Vimy Week Stories - The Battle of Vimy Ridge

Date published:

April 9, 2024

Canadian soldiers returning from VimyRidge. Canadian War Museum / GeorgeMetcalf Archival Collection 19920085-295.

On the dawn of Easter morning in 1917, amidst the unforgiving elements of sleet, mud, and relentless shellfire, the Canadian Corps embarked upon a mission of utmost significance: the ascent of Vimy Ridge. This formidable stronghold, under German occupation since the early days of the Great War, cast a shadow of despair upon Allied aspirations, its strategic vantage point overlooking the Douai plain was deemed invaluable.

Years of protracted conflict and futile endeavors had preceded this pivotal moment. Over 150,000 Soldiers from France and Britain had fallen in a number of unsuccessful attempts to dislodge the entrenched Germans. Yet, through detailed planning and unwavering determination, the Canadian forces stood ready to confront the formidable defenses that awaited them.

The groundwork for success had been laid meticulously. A relentless thirteen-day bombardment, commencing on March 20th, sought to soften the enemy's resolve and pave the way for the impending assault. Under the strategic guidance of Andrew McNaughton, German artillery positions were meticulously targeted and neutralized. The invaluable reconnaissance provided by the Royal Flying Corps furnished crucial intelligence, aiding in the identification of enemy strongholds.

At the appointed hour of 5:30 AM on April 9th, 1917, the battle commenced. With over 15,000 men advancing under the protective cover of a meticulously orchestrated barrage, the Canadian Corps embarked upon their mission with steadfast resolve. Despite encountering fierce resistance from the entrenched defenders, the objectives set forth—distinguished by the Red, Black, Blue, and Brown Lines—were secured in due course.

Barrage map [cartographic material] : [Vimy Ridge region, France] . Library and Archives Canada/ e000000540

By the evening of April 12th, the Canadians had firmly established their foothold upon Vimy Ridge, seizing both territory and captives. However, victory came at a heavy price, with 3,598 Canadian lives lost and a further 7,000 wounded—a somber testament to the ferocity of the engagement.

Central to the triumph at Vimy was the incorporation of innovative technologies and tactics. The introduction of the 106 fuse heralded a new era in artillery warfare, rendering the enemy's barbed wire defenses ineffectual. Additionally, the implementation of the rolling barrage proved crucial.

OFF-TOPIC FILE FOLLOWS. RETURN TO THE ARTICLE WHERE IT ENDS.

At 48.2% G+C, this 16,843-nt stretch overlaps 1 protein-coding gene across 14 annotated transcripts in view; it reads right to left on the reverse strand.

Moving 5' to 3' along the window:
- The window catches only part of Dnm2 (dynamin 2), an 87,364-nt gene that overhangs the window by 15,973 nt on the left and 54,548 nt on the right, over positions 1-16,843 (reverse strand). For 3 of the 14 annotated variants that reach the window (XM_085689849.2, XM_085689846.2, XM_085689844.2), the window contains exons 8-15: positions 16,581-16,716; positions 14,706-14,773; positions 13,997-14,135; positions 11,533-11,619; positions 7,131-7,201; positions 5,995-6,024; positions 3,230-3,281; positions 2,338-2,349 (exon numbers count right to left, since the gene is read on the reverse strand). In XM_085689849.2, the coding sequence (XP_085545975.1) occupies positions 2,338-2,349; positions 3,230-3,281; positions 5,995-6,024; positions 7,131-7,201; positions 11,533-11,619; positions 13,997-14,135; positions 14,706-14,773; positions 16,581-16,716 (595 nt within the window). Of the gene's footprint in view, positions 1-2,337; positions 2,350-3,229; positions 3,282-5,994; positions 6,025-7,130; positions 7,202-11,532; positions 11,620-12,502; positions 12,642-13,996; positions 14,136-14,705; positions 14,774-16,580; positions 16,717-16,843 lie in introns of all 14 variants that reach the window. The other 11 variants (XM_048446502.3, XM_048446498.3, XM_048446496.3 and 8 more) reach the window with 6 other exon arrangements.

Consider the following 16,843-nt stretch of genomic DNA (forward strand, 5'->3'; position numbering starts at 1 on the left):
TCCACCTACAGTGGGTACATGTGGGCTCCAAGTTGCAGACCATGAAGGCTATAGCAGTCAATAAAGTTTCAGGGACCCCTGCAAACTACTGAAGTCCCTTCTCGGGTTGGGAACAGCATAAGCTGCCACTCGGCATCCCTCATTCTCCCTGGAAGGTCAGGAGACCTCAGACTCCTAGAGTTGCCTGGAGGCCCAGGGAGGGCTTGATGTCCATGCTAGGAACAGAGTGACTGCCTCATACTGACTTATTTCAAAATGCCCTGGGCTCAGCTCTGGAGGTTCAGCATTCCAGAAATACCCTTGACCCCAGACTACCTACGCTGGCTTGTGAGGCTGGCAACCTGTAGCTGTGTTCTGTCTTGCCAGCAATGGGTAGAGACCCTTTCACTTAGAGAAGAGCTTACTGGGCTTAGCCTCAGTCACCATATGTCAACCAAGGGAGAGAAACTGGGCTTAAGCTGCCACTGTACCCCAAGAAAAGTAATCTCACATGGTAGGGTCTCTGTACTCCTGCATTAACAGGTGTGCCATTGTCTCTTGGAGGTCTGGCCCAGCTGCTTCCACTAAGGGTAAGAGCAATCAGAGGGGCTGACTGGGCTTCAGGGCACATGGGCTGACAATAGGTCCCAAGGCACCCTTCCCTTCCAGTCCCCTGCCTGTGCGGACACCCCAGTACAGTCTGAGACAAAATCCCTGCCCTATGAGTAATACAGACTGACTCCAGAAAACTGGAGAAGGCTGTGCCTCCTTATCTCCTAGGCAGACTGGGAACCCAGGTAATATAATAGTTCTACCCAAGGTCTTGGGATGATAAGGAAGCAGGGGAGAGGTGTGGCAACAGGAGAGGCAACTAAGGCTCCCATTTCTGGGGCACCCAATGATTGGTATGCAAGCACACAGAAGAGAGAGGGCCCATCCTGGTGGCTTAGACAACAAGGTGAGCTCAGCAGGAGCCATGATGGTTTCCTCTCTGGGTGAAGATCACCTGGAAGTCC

Early in the war, when soldiers attacked a position, the artillery would bombard that position and then stop so that the soldiers could run over and take it. However, this caused problems, as often the time between the bombardment and when the soldiers actually arrived on the position allowed the defenders time to get prepared for the attack, and inflict devastating casualties on the attackers. The rolling barrage meant that the soldiers advanced at the same time as the bombardment. At Vimy, the artillery moved forward 90 metres every three minutes. This meant that soldiers had three minutes to catch up with the barrage and silence any defenders left

The leadership exhibited by figures such as Sir Julian Byng, Major Alan Brooke, and Sir Arthur Currie proved instrumental in navigating the complexities of battle. Their strategic acumen and unwavering resolve inspired confidence amongst their ranks and facilitated the realization of victory.

(W.W.I-1914-1918) Gen. Currie Telling now Vimy Ridge was taken. Visit of Canadian Journalists to the Front.July, 1918. Library and Archives Canada/ PA-002913 (modified from the original).

Strategically, the capture of Vimy Ridge held profound implications. Its commanding position over the Douai plain, a critical industrial and transportation hub, bestowed significant advantages upon the Allied forces. Symbolically, the unified efforts of all four Canadian divisions underscored the nation's strength in adversity—a testament to unity and resolve in the face of formidable odds.

Click here to learn more about the days that follow the battle, and its lasting significance.


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